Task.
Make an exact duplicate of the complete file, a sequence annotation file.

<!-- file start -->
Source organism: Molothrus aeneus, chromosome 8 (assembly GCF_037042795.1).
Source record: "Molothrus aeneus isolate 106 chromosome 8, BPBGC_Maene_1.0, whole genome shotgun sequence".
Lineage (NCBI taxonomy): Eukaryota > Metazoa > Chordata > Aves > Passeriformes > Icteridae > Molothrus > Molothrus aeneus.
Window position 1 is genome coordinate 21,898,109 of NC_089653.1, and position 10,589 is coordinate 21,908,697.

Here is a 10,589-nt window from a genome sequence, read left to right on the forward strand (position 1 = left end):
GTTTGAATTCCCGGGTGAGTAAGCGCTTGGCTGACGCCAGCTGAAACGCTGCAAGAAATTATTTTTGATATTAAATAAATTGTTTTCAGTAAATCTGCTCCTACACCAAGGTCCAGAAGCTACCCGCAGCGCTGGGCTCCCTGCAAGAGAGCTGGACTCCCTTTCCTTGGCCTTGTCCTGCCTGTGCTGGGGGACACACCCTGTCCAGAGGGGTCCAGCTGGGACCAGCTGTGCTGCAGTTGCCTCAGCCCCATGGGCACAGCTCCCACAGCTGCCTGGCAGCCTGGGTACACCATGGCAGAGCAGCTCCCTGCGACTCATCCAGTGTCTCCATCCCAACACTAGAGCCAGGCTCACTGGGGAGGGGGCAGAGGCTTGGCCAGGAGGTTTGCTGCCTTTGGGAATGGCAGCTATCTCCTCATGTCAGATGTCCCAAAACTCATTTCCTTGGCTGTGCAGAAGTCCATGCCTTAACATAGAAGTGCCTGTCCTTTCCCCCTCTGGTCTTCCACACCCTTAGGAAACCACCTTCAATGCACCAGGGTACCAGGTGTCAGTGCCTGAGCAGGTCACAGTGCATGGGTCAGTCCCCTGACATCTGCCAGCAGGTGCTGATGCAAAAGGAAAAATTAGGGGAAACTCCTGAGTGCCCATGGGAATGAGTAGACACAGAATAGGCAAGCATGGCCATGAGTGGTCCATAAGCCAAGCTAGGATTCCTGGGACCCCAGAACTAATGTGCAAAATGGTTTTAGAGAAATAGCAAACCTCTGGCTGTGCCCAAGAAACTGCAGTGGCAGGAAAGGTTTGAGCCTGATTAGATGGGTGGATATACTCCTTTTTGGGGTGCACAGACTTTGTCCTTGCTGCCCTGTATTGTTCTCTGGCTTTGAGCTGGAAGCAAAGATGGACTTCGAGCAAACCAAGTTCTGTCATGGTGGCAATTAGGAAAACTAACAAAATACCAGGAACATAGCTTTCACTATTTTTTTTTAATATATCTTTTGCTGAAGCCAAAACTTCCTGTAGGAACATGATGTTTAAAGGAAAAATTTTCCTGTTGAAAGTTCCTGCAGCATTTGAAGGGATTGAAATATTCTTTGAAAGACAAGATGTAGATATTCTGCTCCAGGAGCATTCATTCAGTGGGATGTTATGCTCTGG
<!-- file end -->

Source organism: Molothrus aeneus, chromosome 8 (assembly GCF_037042795.1).
Source record: "Molothrus aeneus isolate 106 chromosome 8, BPBGC_Maene_1.0, whole genome shotgun sequence".
Lineage (NCBI taxonomy): Eukaryota > Metazoa > Chordata > Aves > Passeriformes > Icteridae > Molothrus > Molothrus aeneus.
Window position 1 is genome coordinate 21,898,109 of NC_089653.1, and position 10,589 is coordinate 21,908,697.

Here is a 10,589-nt window from a genome sequence, read left to right on the forward strand (position 1 = left end):
GTTTGAATTCCCGGGTGAGTAAGCGCTTGGCTGACGCCAGCTGAAACGCTGCAAGAAATTATTTTTGATATTAAATAAATTGTTTTCAGTAAATCTGCTCCTACACCAAGGTCCAGAAGCTACCCGCAGCGCTGGGCTCCCTGCAAGAGAGCTGGACTCCCTTTCCTTGGCCTTGTCCTGCCTGTGCTGGGGGACACACCCTGTCCAGAGGGGTCCAGCTGGGACCAGCTGTGCTGCAGTTGCCTCAGCCCCATGGGCACAGCTCCCACAGCTGCCTGGCAGCCTGGGTACACCATGGCAGAGCAGCTCCCTGCGACTCATCCAGTGTCTCCATCCCAACACTAGAGCCAGGCTCACTGGGGAGGGGGCAGAGGCTTGGCCAGGAGGTTTGCTGCCTTTGGGAATGGCAGCTATCTCCTCATGTCAGATGTCCCAAAACTCATTTCCTTGGCTGTGCAGAAGTCCATGCCTTAACATAGAAGTGCCTGTCCTTTCCCCCTCTGGTCTTCCACACCCTTAGGAAACCACCTTCAATGCACCAGGGTACCAGGTGTCAGTGCCTGAGCAGGTCACAGTGCATGGGTCAGTCCCCTGACATCTGCCAGCAGGTGCTGATGCAAAAGGAAAAATTAGGGGAAACTCCTGAGTGCCCATGGGAATGAGTAGACACAGAATAGGCAAGCATGGCCATGAGTGGTCCATAAGCCAAGCTAGGATTCCTGGGACCCCAGAACTAATGTGCAAAATGGTTTTAGAGAAATAGCAAACCTCTGGCTGTGCCCAAGAAACTGCAGTGGCAGGAAAGGTTTGAGCCTGATTAGATGGGTGGATATACTCCTTTTTGGGGTGCACAGACTTTGTCCTTGCTGCCCTGTATTGTTCTCTGGCTTTGAGCTGGAAGCAAAGATGGACTTCGAGCAAACCAAGTTCTGTCATGGTGGCAATTAGGAAAACTAACAAAATACCAGGAACATAGCTTTCACTATTTTTTTTTAATATATCTTTTGCTGAAGCCAAAACTTCCTGTAGGAACATGATGTTTAAAGGAAAAATTTTCCTGTTGAAAGTTCCTGCAGCATTTGAAGGGATTGAAATATTCTTTGAAAGACAAGATGTAGATATTCTGCTCCAGGAGCATTCATTCAGTGGGATGTTATGCTCTGG